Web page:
19 November 2010
A sensor to be injected into the skin just like a tattoo that measures sodium concentrations in the blood has been developed by US scientists. The sensor could be used to monitor diseases or warn against dangerously low sodium levels during exercise.
Heather Clark from Northeastern University, Boston, and coworkers made plastic nanobeads that fluoresce to different extents with changes in sodium levels. The beads are coated with a biocompatible polymer and are injected just under the skin to allow the fluorescence to be monitored easily.
Technology for determining the amount of sodium in the bloodstream has been available for some time. However, it requires a blood sample from the patient, which limits the measurements to isolated time points. This is a problem for understanding a condition called hyponatremia, where sodium concentrations in blood serum are lower than normal. Hyponatremia can occur after certain types of surgery, with brain trauma or tumours, and has been found in endurance athletes.
The team is developing a sensor to inject into the top layer of the skin that falls off after seven days, like a non-permanent tattoo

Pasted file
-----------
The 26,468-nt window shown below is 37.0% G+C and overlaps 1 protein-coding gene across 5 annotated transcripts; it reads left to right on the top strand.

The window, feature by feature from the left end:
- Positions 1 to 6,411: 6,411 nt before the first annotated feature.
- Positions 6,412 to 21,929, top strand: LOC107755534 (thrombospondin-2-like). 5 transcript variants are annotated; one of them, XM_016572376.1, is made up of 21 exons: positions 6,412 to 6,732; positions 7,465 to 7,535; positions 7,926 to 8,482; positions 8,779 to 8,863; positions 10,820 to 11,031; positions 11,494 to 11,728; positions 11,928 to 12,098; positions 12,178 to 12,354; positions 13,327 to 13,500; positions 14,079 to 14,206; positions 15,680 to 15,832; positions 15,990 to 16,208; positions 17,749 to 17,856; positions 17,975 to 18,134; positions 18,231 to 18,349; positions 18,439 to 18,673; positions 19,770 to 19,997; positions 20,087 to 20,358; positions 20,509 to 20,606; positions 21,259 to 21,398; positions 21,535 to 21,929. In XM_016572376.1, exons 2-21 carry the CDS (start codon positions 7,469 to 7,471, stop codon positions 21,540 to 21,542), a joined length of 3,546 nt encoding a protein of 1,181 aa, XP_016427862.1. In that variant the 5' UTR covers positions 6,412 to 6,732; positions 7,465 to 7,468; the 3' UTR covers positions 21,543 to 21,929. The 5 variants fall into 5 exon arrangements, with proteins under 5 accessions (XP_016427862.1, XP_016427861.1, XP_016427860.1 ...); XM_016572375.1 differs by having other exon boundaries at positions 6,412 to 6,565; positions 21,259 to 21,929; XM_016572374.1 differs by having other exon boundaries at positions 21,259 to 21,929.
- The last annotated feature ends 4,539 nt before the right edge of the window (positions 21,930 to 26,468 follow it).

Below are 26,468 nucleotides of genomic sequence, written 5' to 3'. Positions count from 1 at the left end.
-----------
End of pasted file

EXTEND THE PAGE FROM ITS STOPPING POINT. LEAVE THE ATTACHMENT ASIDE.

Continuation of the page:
The team tested the sensor by injecting it into the skin of mice and analysing the fluorescent images produced. Clark says she hopes that the final product will be a safe and minimally invasive sensor. 'We are currently developing a more biodegradable sensor,' she explains, 'to inject into the epidermis (the top layer of the skin) that falls off after seven days, so it would be like a non-permanent tattoo.' Clark envisions the sensor beads could be placed into the fingertip and monitored in much the same way that blood oxygen concentrations are in hospitals - with a pulse oximeter clipped to the finger.
'The technique has potential, however there is still some way to go,' says Ibtisam Tothill, an expert in analytical biochemistry at Cranfield University, UK, who adds that it must be proven to be quantitative before it can be applied to humans. Clark agrees that this is the next step and the group hope that it will be relatively straightforward to demonstrate the applicability to real situations. In the future, Clark also hopes to develop a nanoclinical analyser capable of measuring more than one analyte.